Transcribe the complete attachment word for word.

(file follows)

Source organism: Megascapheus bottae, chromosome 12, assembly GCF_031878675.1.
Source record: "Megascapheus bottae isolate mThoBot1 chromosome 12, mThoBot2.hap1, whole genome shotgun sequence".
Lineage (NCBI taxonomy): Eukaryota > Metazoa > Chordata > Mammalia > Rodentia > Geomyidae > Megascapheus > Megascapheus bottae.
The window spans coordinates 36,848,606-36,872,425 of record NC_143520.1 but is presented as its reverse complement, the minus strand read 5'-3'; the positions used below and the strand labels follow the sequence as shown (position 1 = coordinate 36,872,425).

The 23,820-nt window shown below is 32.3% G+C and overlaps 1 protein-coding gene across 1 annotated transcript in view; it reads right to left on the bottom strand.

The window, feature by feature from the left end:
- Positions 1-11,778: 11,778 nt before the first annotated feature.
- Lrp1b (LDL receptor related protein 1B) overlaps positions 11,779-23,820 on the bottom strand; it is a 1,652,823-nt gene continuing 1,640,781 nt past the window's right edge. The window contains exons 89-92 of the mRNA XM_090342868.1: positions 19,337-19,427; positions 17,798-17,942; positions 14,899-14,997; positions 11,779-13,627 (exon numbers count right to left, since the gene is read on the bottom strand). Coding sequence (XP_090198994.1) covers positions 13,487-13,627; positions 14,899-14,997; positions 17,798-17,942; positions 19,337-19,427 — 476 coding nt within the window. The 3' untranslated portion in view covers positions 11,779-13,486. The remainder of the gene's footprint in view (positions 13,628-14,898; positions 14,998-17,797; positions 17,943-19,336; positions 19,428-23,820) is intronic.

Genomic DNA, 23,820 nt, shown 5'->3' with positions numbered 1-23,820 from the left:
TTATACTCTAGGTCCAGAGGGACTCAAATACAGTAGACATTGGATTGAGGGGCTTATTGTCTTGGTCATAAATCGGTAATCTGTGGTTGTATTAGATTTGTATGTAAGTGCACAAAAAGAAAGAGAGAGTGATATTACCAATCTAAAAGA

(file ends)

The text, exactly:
Source organism: Megascapheus bottae, chromosome 12, assembly GCF_031878675.1.
Source record: "Megascapheus bottae isolate mThoBot1 chromosome 12, mThoBot2.hap1, whole genome shotgun sequence".
Lineage (NCBI taxonomy): Eukaryota > Metazoa > Chordata > Mammalia > Rodentia > Geomyidae > Megascapheus > Megascapheus bottae.
The window spans coordinates 36,848,606-36,872,425 of record NC_143520.1 but is presented as its reverse complement, the minus strand read 5'-3'; the positions used below and the strand labels follow the sequence as shown (position 1 = coordinate 36,872,425).

The 23,820-nt window shown below is 32.3% G+C and overlaps 1 protein-coding gene across 1 annotated transcript in view; it reads right to left on the bottom strand.

The window, feature by feature from the left end:
- Positions 1-11,778: 11,778 nt before the first annotated feature.
- Lrp1b (LDL receptor related protein 1B) overlaps positions 11,779-23,820 on the bottom strand; it is a 1,652,823-nt gene continuing 1,640,781 nt past the window's right edge. The window contains exons 89-92 of the mRNA XM_090342868.1: positions 19,337-19,427; positions 17,798-17,942; positions 14,899-14,997; positions 11,779-13,627 (exon numbers count right to left, since the gene is read on the bottom strand). Coding sequence (XP_090198994.1) covers positions 13,487-13,627; positions 14,899-14,997; positions 17,798-17,942; positions 19,337-19,427 — 476 coding nt within the window. The 3' untranslated portion in view covers positions 11,779-13,486. The remainder of the gene's footprint in view (positions 13,628-14,898; positions 14,998-17,797; positions 17,943-19,336; positions 19,428-23,820) is intronic.

Genomic DNA, 23,820 nt, shown 5'->3' with positions numbered 1-23,820 from the left:
TTATACTCTAGGTCCAGAGGGACTCAAATACAGTAGACATTGGATTGAGGGGCTTATTGTCTTGGTCATAAATCGGTAATCTGTGGTTGTATTAGATTTGTATGTAAGTGCACAAAAAGAAAGAGAGAGTGATATTACCAATCTAAAAGA